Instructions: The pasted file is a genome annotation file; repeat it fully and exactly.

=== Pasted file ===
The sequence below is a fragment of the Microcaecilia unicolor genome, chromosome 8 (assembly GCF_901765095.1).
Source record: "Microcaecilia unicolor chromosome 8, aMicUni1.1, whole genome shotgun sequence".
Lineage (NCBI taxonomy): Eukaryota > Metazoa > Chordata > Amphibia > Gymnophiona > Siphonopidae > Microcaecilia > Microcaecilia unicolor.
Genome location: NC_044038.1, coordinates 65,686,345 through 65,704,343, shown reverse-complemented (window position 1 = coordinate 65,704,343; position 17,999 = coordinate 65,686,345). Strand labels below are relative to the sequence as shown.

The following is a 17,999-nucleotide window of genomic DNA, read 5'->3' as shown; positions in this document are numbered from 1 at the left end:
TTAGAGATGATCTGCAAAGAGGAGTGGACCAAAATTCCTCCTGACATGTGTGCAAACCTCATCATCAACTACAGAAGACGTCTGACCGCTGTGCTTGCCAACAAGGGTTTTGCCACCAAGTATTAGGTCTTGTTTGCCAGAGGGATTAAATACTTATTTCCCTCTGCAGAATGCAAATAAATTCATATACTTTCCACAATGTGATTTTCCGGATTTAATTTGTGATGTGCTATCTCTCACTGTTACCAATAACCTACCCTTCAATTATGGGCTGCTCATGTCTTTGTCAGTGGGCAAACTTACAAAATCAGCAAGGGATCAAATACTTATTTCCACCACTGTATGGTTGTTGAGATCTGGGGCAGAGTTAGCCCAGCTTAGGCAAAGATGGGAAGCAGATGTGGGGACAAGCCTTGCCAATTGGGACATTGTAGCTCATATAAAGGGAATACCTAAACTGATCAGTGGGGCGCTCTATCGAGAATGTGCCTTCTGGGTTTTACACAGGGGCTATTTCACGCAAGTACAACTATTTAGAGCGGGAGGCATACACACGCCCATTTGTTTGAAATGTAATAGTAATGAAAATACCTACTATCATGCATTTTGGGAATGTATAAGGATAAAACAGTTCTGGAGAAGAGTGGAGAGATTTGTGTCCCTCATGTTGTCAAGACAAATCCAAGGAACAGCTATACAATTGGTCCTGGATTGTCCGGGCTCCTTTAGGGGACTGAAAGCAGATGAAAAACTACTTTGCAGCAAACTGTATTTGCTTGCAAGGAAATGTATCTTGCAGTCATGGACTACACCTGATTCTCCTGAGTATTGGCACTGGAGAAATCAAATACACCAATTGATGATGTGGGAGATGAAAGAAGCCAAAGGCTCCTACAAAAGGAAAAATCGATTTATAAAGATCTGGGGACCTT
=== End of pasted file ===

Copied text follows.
The sequence below is a fragment of the Microcaecilia unicolor genome, chromosome 8 (assembly GCF_901765095.1).
Source record: "Microcaecilia unicolor chromosome 8, aMicUni1.1, whole genome shotgun sequence".
Lineage (NCBI taxonomy): Eukaryota > Metazoa > Chordata > Amphibia > Gymnophiona > Siphonopidae > Microcaecilia > Microcaecilia unicolor.
Genome location: NC_044038.1, coordinates 65,686,345 through 65,704,343, shown reverse-complemented (window position 1 = coordinate 65,704,343; position 17,999 = coordinate 65,686,345). Strand labels below are relative to the sequence as shown.

The following is a 17,999-nucleotide window of genomic DNA, read 5'->3' as shown; positions in this document are numbered from 1 at the left end:
TTAGAGATGATCTGCAAAGAGGAGTGGACCAAAATTCCTCCTGACATGTGTGCAAACCTCATCATCAACTACAGAAGACGTCTGACCGCTGTGCTTGCCAACAAGGGTTTTGCCACCAAGTATTAGGTCTTGTTTGCCAGAGGGATTAAATACTTATTTCCCTCTGCAGAATGCAAATAAATTCATATACTTTCCACAATGTGATTTTCCGGATTTAATTTGTGATGTGCTATCTCTCACTGTTACCAATAACCTACCCTTCAATTATGGGCTGCTCATGTCTTTGTCAGTGGGCAAACTTACAAAATCAGCAAGGGATCAAATACTTATTTCCACCACTGTATGGTTGTTGAGATCTGGGGCAGAGTTAGCCCAGCTTAGGCAAAGATGGGAAGCAGATGTGGGGACAAGCCTTGCCAATTGGGACATTGTAGCTCATATAAAGGGAATACCTAAACTGATCAGTGGGGCGCTCTATCGAGAATGTGCCTTCTGGGTTTTACACAGGGGCTATTTCACGCAAGTACAACTATTTAGAGCGGGAGGCATACACACGCCCATTTGTTTGAAATGTAATAGTAATGAAAATACCTACTATCATGCATTTTGGGAATGTATAAGGATAAAACAGTTCTGGAGAAGAGTGGAGAGATTTGTGTCCCTCATGTTGTCAAGACAAATCCAAGGAACAGCTATACAATTGGTCCTGGATTGTCCGGGCTCCTTTAGGGGACTGAAAGCAGATGAAAAACTACTTTGCAGCAAACTGTATTTGCTTGCAAGGAAATGTATCTTGCAGTCATGGACTACACCTGATTCTCCTGAGTATTGGCACTGGAGAAATCAAATACACCAATTGATGATGTGGGAGATGAAAGAAGCCAAAGGCTCCTACAAAAGGAAAAATCGATTTATAAAGATCTGGGGACCTT